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Let's start with a little history, shall we?
On February 1, 2003, the space shuttle Columbia breaks up while entering the atmosphere over Texas, killing all seven crew members on board. The Columbia‘s 28th space mission, designated STS-107, was originally scheduled to launch on January 11, 2001, but was delayed numerous times for a variety of reasons over nearly two years. Columbia finally launched on January 16, 2003, with a crew of seven. Eighty seconds into the launch, a piece of foam insulation broke off from the shuttle’s propellant tank and hit the edge of the shuttle’s left wing. Cameras focused on the launch sequence revealed the foam collision but engineers could not pinpoint the location and extent of the damage. Although similar incidents had occurred on three prior shuttle launches without causing critical damage, some engineers at the space agency believed that the damage to the wing could cause a catastrophic failure. Their concerns were not addressed in the two weeks that Columbia spent in orbit because NASA management believed that even if major damage had been caused, there was little that could be done to remedy the situation. Columbia reentered the earth’s atmosphere on the morning of February 1. It wasn’t until 10 minutes later, at 8:53 a.m.–as the shuttle was 231,000 feet above the California coastline traveling at 23 times the speed of sound–that the first indications of trouble began. Because the heat-resistant tiles covering the left wing’s leading edge had been damaged or were missing, wind and heat entered the wing and blew it apart. The first debris began falling to the ground in west Texas near Lubbock at 8:58 a.m. One minute later, the last communication from the crew was heard, and at 9 a.m. the shuttle disintegrated over northeast Texas, near Dallas. Residents in the area heard a loud boom and saw streaks of smoke in the sky. Debris and the remains of the crew were found in more than 2,000 locations across East Texas, Arkansas and Louisiana. Making the tragedy even worse, two pilots aboard a search helicopter were killed in a crash while looking for debris. Strangely, worms that the crew had used in a study that were stored in a canister aboard the Columbia did survive. In August 2003, an investigation board issued a report that revealed that it in fact would have been possible either for the Columbia crew to repair the damage to the wing or for the crew to be rescued from the shuttle. The Columbia could have stayed in orbit until February 15 and the already planned launch of the shuttle Atlantis could have been moved up as early as February 10, leaving a short window for repairing the wing or getting the crew off of the Columbia. In the aftermath of the Columbia disaster, the space shuttle program was grounded until July 16, 2005, when the space shuttle Discovery was put into orbit.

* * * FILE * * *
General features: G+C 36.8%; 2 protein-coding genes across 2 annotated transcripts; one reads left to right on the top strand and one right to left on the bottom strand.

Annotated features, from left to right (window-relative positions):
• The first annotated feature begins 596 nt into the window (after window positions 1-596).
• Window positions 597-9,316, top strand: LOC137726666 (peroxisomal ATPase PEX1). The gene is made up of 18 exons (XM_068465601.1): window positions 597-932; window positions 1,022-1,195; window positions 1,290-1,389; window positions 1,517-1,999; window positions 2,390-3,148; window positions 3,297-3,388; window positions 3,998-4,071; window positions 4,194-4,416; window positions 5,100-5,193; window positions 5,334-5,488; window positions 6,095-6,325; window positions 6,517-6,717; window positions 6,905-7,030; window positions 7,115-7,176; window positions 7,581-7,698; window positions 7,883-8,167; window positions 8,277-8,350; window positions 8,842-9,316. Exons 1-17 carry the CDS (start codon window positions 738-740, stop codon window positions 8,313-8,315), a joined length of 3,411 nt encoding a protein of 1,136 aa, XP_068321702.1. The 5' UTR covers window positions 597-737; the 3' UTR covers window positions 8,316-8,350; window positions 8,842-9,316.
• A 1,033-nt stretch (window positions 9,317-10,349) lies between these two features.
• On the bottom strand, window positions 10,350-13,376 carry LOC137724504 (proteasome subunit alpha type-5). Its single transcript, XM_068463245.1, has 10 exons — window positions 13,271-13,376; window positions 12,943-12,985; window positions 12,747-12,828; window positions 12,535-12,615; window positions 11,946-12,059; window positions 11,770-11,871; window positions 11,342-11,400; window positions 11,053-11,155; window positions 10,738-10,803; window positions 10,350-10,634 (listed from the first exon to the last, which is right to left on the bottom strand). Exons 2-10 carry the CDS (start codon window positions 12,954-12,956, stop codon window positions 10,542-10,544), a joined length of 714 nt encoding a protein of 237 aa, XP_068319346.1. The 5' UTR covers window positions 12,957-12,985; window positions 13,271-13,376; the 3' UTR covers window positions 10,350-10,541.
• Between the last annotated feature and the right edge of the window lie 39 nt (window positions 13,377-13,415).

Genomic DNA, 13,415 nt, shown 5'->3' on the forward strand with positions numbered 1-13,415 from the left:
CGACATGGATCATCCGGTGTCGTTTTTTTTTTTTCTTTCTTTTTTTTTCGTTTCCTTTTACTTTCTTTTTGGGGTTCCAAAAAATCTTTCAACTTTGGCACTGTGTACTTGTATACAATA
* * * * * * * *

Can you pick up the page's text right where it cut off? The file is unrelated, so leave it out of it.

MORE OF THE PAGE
By the time the first of his three career-defining operas had its premiere, Giacomo Puccini was no longer living a life of impoverished artistic struggle. His previous opera, Manon Lascaut, had made his name in the world of Italian opera, and, more important, it had earned him a significant advance on his next work. With his debts repaid and a country villa acquired, Puccini was no longer a starving artist, but rather an up-and-coming star embraced by the artistic establishment. It was, perhaps, the perfect vantage point from which to create a work that so famously romanticizes the passionate struggles of the artistic class: La Bohème, which was performed for the very first time on February 1, 1896, at the Teatro Regio in Turin, Italy. The libretto of La Bohèmewas based on the immensely popular Scènes de la Vie de Bohème, Henri Murger’s 1845 collection of stories depicting the lives and loves of a group of young Parisian “Bohemians”—a label that Murger’s work helped popularize. (The label refers to the supposed geographic origins of the Gypsies, whose itinerant, out-of-the-mainstream ways seemed an apt comparison to the alternative lifestyles being led by the growing class of artist-types living in Europe’s urban centers.) From Murger’s stories, Puccini drew his cast of characters: Colline, the philosopher; Rodolfo, the poet; Marcello, the painter; Schaunard, the musician; and Marcello and Rodolfo’s respective love interests, the singer Musetta and the doomed seamstress Mimì. In choosing to write La Bohème, Puccini was choosing to involve himself in his own real-life drama. Puccini’s friend, the composer Ruggero Leoncavallo, was working on an opera of his own, also based on Scènes de la Vie de Bohème and also called La Bohème. Puccini’s pursuit of the project cost him his friendship with Leoncavallo, who is nevertheless famous for his 1892 opera Pagliacci, but whose own La Bohème, completed one year after Puccini’s, is now almost never performed. Puccini’s La Bohème, on the other hand, is second on the list of the world’s most-performed operas, behind only his own Madama Butterfly, the third of his acknowledged masterworks (Tosca being the second). Even those who are not opera fans may be more familiar with La Bohèmethan they realize; Puccini’s opera acted as inspiration and source material for the late Jonathan Larson in creating the Broadway smash Rent.